Decriminalizing Assisted Death: Is It A Good Or A Bad Decision?

by jrivard on February 14, 2015 - 2:05pm

On last February 6th, the Supreme Court of Canada struck down the laws against assisted dying, making it possible for "competent adults afflicted with a grievous and irremediable medical condition" (Montreal Gazette Editorial Board) to receive medical aid to die. These people enduring intolerable suffering will soon be able to request assisted death if they meet a narrow set of circumstances. The parliament has one year to submit a precise legislative framework (Montreal Gazette Editorial Board). The newspaper article "Editorial: The hard work now ahead on assisted dying" published in the Montreal Gazette indicates that assisted dying in Belgium is a bad example that Canada should not follow to avoid slippery slopes. It also mentions that polls showed that more than 80% of the Canadian population supports this decision (Montreal Gazette Editorial Board). This means that 20% of the population is disagreeing. In such an ethical dilemma, who knows best what is the right thing to do?


It would be correct to assume that everyone should have equal rights to autonomy as well as to live and die without suffering. Yet, forcing someone to live in pain is absolutely unfair and comparable to torture. Given this, it becomes clear that the Supreme Court of Canada took the right decision in striking down the laws prohibiting assisted dying. Indeed, some people have no chance of recovery and are doomed to suffer for the rest of their lives. This should not be called a "life". Moreover, it should be noted that suicide is legal in Canada, while assisted dying was not. This was not fair: everyone's rights were not equally respected. In effect, this means that people who are physically able to commit suicide could, but that physically incapable individuals were not allowed to (Barbuzzi 17). Yet, the Canadian Charter of Rights and Freedom clearly states that "every individual is equal before and under the law and has the right to the equal protection and equal benefit of the law without discrimination and, in particular, without discrimination based on race, national or ethnic origin, colour, religion, sex, age or mental or physical disability" (Gov. of Canada sec. 15). Therefore, prohibiting assisted suicide is discrimination based on people's physical disability. Furthermore, while the application of assisted death policies in Belgium might scare some, the Netherlands stand for a much better example that could help prevent slippery slopes. The Termination of Life on Request And Assisted Suicide Act has "concrete outlines in line with the basic rights of citizens" (Barbuzzi 18), and it works well. Netherlands is a great example of “balance between protection and freedom” (Barbuzzi 19).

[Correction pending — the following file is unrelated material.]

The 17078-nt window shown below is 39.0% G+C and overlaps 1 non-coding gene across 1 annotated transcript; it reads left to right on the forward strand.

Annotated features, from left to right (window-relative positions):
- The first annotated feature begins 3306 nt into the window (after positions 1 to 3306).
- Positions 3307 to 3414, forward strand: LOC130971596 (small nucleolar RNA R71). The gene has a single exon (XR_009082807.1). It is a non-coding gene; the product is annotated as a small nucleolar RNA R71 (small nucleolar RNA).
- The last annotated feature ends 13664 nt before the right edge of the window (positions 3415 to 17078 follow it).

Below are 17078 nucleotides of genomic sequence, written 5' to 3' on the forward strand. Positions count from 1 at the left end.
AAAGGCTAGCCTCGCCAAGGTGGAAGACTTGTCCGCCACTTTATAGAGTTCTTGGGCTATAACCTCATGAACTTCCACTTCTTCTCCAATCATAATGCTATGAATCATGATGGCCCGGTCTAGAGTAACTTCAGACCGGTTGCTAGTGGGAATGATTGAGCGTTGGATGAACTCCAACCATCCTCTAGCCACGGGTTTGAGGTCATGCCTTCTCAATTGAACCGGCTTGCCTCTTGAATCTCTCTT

What about the 20% of the population disagreeing with these facts? Some might argue that "all life is sacred" and that no one has the right to end a life (Barbuzzi 19). However, a life of suffering and degeneration is not a proper life. Forcing someone to live this way is torture. The quality of life must be taken into account and analyzed in order to determine whether assisted suicide is the right option or not. Some might also mention the risk of slippery slopes like we saw in Belgium, where assisted death is now permitted for children (Montreal Gazette Editorial Board) . Yet, these issues can be avoided by following the Netherlands model.




Work cited


Barbuzzi, Miranda. “Who Owns the Right to Die ?.” Penn Bioethics Journal. 10.1 (2014) : 16-20. Academic Search Premier. Web. 10 Feb. 2015.


Government of Canada. Canadian Charter of Rights and Freedoms. Ottawa: Government of Canada, n.d. Web. 10 Feb 1015. < >


Montreal Gazette Editorial Board. “Editorial :The hard work now ahead on assisted dying.” Montreal Gazette. Postmedia Network Inc., 6 Feb. 2015 . Web. 7 Feb. 2015. <




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